Skip to comments.Trapped by the mortgage meltdown
Posted on 09/14/2007 5:37:16 AM PDT by Hydroshock
NEW YORK (Money Magazine) -- Whether you're a home seller, owner or buyer, by this point you've got to be feeling a little rattled. The bad news about the housing market seems never ending: Foreclosures have more than doubled over the past year.
Sales of existing homes are off 11 percent from this time last year. At that rate, it will take at least nine months to work off the inventory of unsold homes. And median home prices in July (the most recent figure available) dropped for the 12th month in a row.
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Worse yet, all that happened before problems in subprime lending expanded throughout the mortgage market and beyond, creating what's popularly being referred to as the credit crunch.
While it's too soon to see the impact reflected in the numbers, the immediate future is clear: As lenders tighten their borrowing standards, fewer people will qualify for mortgages.
Fewer qualified buyers can only mean that housing prices will slump further. Worst of all, economists don't see much chance for a turnaround until mid- 2008 and possibly into 2009.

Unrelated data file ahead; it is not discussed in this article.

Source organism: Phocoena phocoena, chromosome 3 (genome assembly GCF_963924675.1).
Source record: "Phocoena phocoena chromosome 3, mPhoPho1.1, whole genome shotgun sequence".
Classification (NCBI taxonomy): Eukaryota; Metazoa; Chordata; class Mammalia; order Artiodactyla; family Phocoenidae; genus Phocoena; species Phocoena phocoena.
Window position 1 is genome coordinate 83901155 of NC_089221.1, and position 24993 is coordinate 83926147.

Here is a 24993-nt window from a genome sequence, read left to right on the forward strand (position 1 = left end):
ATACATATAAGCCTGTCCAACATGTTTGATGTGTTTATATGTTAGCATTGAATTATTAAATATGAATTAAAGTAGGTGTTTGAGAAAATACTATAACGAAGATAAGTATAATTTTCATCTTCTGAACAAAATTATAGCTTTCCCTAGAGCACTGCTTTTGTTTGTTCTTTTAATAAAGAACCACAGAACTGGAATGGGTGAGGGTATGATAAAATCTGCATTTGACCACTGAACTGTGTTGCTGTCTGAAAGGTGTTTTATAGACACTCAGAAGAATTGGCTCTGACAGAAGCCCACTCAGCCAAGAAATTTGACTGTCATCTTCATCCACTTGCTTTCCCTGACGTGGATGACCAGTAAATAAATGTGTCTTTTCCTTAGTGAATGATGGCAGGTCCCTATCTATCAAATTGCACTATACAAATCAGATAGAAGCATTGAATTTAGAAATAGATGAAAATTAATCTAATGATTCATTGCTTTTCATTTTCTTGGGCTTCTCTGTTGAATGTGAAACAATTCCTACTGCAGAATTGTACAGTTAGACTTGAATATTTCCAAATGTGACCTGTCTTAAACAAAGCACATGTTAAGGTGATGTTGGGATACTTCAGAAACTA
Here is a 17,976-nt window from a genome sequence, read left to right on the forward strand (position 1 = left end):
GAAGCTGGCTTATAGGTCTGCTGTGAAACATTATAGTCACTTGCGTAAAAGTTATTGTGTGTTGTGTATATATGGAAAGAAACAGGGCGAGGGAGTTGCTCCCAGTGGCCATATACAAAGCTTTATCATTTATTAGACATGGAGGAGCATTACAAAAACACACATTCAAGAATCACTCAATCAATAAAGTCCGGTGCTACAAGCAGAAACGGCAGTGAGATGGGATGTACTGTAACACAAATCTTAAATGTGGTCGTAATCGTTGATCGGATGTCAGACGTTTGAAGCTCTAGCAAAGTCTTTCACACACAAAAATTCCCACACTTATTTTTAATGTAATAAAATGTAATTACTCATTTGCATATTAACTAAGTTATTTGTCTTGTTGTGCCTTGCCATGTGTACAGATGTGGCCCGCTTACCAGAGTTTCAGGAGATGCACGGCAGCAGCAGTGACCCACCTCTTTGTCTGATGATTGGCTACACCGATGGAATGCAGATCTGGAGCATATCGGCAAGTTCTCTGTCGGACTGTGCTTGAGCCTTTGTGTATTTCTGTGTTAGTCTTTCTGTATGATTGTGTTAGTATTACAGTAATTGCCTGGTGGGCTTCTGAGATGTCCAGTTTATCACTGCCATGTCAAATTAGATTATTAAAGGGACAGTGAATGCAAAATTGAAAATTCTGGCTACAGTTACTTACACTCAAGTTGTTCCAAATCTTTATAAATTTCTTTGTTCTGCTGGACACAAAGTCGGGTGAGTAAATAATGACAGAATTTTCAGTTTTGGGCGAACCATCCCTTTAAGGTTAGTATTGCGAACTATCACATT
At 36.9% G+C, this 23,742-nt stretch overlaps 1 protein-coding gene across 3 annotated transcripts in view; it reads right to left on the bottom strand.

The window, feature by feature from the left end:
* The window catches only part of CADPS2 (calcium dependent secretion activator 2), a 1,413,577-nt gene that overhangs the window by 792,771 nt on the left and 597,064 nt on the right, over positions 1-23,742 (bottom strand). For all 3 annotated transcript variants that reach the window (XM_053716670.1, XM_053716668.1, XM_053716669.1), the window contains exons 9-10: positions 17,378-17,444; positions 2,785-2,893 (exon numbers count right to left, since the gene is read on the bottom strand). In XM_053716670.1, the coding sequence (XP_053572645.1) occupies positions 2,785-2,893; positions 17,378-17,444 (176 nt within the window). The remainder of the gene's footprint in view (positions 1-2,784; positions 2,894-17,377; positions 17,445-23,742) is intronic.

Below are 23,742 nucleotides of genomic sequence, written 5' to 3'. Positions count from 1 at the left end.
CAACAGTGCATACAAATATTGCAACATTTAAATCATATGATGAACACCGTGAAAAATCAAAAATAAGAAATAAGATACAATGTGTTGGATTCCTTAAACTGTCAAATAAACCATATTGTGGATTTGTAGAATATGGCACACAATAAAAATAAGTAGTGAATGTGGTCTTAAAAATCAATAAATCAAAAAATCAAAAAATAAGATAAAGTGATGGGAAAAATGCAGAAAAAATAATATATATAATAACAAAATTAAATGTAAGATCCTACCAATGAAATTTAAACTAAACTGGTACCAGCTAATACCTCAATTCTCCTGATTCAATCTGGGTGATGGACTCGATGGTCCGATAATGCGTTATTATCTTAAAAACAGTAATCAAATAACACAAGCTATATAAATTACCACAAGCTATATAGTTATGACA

(Excerpt) Read more at money.cnn.com ...
Right you are, Hydro! If you can’t afford it, you shouldn’t try to buy it. That’s an old, but good lesson; and sometimes the only way to learn it is the hard way.
There’s a simple reason I like the suburbs.
Living in the city=living with crime, liberals, freaks, gays, dirt, traffic and noise.
Living in the country=driving to the city to work unless you like living on minimum wage...
I know you’re more a fan of city living but that’s a minority of conservatives.
Why? I'm a home owner and I am not rattled. I don't plan on selling my house ever, so why should I care about the current little blip in the market? I hate broad generalizations.
Are you saying that equity WILL continue to bring profits or not? Not sure I understand your post.
The debt hangover that we have today is unprecedented at least five times worse than 1989.
This time it will take at least 15 years to unwind the excesses.
Unless the Fed hyperinflates us out of our debts.
Anything is possible.
Hmm... I was in the grocery store not more than 15 minutes ago.
What do you mean?
My house is almost 6 years old and was bought before the boom and while its value is far less than it was during the height of the boom, it is still valued far in excess of what I paid and I don’t owe much on it either.
Two of my 4 kids have now been able to buy homes at bargain prices. One will soon and the oldest is stuck in a bad loan on an existing mortgage. 3 out of 4 ain’t bad.
Hangovers serve a purpose. They tell us that we did something stupid.
Do you want the Fed to hyperinflate us out of our debts?
No, people who hope for huge crashes in the market, and millions of people losing their homes, so they can become the speculators that right now they’re cursing and bitching about.
I ask because usually a straight 20% suffices.
Well, the way to be rid of speculators would be to have government assigned housing.